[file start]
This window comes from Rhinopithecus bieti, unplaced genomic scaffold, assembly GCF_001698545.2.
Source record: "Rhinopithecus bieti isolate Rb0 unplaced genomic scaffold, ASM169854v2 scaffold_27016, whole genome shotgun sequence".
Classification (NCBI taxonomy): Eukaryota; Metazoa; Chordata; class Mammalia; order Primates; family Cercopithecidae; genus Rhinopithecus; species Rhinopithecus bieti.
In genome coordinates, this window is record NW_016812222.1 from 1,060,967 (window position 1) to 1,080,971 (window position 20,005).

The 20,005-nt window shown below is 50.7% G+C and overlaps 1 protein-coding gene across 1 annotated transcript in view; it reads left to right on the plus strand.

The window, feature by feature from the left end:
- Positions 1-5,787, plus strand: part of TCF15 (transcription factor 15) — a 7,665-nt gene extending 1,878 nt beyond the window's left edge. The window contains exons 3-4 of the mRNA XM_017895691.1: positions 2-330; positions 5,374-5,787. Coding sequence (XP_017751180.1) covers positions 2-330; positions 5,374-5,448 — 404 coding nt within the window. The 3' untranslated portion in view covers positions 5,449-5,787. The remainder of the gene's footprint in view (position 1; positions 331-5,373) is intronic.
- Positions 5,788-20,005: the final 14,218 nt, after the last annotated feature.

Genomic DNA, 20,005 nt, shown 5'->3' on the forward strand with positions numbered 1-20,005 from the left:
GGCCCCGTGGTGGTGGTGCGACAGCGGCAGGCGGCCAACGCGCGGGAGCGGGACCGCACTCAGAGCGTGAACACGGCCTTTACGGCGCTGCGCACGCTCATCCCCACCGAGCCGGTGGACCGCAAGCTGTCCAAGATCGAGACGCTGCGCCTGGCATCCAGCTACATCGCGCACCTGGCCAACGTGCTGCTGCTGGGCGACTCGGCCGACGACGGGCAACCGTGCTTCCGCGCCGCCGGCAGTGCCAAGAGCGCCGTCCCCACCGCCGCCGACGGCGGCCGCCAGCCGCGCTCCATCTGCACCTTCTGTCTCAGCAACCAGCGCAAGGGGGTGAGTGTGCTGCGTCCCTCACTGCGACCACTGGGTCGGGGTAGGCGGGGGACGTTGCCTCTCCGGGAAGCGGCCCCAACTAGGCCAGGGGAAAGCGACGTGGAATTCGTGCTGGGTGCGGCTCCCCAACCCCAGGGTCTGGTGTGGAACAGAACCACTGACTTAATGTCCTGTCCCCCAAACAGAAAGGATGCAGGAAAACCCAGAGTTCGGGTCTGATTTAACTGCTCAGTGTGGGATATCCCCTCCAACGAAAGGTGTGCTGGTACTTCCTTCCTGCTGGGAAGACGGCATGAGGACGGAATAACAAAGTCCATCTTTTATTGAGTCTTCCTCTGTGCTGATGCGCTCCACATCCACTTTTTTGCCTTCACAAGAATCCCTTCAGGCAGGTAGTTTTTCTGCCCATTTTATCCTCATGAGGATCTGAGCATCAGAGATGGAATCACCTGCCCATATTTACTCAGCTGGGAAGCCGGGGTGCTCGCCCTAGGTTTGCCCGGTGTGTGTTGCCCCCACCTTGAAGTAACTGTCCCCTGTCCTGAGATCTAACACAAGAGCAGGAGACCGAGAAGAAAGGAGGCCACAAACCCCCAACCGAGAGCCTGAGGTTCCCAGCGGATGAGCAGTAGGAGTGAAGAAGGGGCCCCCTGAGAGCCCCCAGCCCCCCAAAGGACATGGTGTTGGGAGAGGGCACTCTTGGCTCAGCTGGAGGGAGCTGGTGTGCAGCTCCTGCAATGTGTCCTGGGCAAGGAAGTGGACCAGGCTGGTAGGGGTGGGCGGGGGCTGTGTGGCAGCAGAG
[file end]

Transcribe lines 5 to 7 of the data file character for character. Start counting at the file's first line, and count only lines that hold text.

The 20,005-nt window shown below is 50.7% G+C and overlaps 1 protein-coding gene across 1 annotated transcript in view; it reads left to right on the plus strand.

The window, feature by feature from the left end:
- Positions 1-5,787, plus strand: part of TCF15 (transcription factor 15) — a 7,665-nt gene extending 1,878 nt beyond the window's left edge. The window contains exons 3-4 of the mRNA XM_017895691.1: positions 2-330; positions 5,374-5,787. Coding sequence (XP_017751180.1) covers positions 2-330; positions 5,374-5,448 — 404 coding nt within the window. The 3' untranslated portion in view covers positions 5,449-5,787. The remainder of the gene's footprint in view (position 1; positions 331-5,373) is intronic.